Monday, December 7, 2015

Picture Book Monday with a review of Quest by Aaron Becker

In 2013 a wordless book called Journey was published, and it has brightened the lives of readers all over the world ever since. Journey is a timeless, ageless book that excites the imagination. The creator of Journey then went on to write a sequel, which carries on where the tale in Journey leaves off. I am thrilled to be able to bring you a review of that sequel today.

QuestQuest
Aaron Becker
Wordless Picture Book
For ages 6 and up
Candlewick Press, 2014, 978-0-7636-6595-1
Two children are out riding a tandem bike together when it starts to rain. They, and their purple pet bird, take refuge under a bridge and they are standing there looking out when the girl notices that there is a door under the bridge. The door opens and an elderly king comes out. He gives the children a map, and a yellow crayon. Then some soldiers come out of the door and they drag the king away and slam the door behind them.
   Wanting to follow the old king, the children draw a set of keys using their own red and purple crayons. They open the door and enter the world that lies beyond. They arrive just in time to see the king being taken away on a boat that is traveling away from a walled and fortified city. Parts of the city are on fire and there are soldiers everywhere. Clearly some kind of conflict has occurred and the king has been taken prisoner.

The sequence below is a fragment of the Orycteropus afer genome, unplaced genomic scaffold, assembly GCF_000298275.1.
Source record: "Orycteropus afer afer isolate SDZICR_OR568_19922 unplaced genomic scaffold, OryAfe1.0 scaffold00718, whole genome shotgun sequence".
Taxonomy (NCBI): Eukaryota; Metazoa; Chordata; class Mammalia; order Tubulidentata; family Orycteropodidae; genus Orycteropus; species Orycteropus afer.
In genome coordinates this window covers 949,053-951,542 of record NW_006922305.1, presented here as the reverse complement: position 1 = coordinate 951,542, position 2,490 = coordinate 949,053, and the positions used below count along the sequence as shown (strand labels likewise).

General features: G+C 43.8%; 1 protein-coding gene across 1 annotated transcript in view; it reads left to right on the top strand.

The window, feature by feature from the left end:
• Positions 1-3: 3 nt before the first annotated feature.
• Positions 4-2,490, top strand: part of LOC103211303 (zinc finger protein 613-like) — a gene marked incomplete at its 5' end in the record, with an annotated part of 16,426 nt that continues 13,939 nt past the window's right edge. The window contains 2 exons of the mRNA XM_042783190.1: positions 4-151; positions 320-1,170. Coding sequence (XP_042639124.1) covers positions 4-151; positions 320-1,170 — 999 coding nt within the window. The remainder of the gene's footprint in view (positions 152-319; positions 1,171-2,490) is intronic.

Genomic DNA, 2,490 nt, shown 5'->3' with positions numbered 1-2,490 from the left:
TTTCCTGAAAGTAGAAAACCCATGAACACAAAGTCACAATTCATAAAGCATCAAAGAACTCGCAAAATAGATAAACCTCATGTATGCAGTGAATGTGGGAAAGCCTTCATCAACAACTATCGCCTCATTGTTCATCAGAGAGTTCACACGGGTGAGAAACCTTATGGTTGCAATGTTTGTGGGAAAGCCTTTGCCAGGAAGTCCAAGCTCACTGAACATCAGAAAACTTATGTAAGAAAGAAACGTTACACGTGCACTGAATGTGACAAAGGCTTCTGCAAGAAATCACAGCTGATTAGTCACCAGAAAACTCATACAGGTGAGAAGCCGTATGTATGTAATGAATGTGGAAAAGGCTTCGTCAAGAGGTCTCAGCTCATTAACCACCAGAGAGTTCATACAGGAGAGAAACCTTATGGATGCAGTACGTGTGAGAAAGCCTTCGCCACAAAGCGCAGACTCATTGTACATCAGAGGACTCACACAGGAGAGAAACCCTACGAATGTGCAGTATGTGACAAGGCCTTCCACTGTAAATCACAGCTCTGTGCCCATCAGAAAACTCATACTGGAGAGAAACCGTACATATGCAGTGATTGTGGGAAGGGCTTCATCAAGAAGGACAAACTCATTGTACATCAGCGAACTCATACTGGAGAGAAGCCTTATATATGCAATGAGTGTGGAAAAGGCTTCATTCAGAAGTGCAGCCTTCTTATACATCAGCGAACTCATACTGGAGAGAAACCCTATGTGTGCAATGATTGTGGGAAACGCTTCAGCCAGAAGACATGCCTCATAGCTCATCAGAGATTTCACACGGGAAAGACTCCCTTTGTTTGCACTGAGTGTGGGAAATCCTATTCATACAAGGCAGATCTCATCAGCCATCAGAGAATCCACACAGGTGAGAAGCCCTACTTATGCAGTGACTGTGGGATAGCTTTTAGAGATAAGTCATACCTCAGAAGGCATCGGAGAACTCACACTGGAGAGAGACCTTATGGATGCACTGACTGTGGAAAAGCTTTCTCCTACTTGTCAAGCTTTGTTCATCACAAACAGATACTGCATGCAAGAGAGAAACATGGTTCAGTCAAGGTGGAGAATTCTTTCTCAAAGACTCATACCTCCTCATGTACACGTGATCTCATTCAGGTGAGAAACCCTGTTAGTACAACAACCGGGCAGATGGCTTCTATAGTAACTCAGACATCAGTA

The children are spotted by soldiers, so they quickly draw pictures of a purple octopus and some diving gear. The children put on their helmet, air tanks, and swimming fins and then the octopus takes them deep under water to an ancient city, where they find another crayon, a yellow one this time. The children then swim away as quickly as they can and head for land once more.
   Using the map, the children travel long distances to collect all the crayons that are shown on the old king’s map. All the while the king’s enemies pursue them relentlessly.
   This magical wordless tale carries on where Aaron Becker’s first book, Journey, left of. The story can be enjoyed as a stand-alone tale or as part of a bigger narrative. Readers of all ages will delight in sharing the adventure that the two children have. Children who cannot yet read can follow the story without needing any help; and readers who are already excellent readers will love the way this book gives them the freedom to craft their own story for a change.

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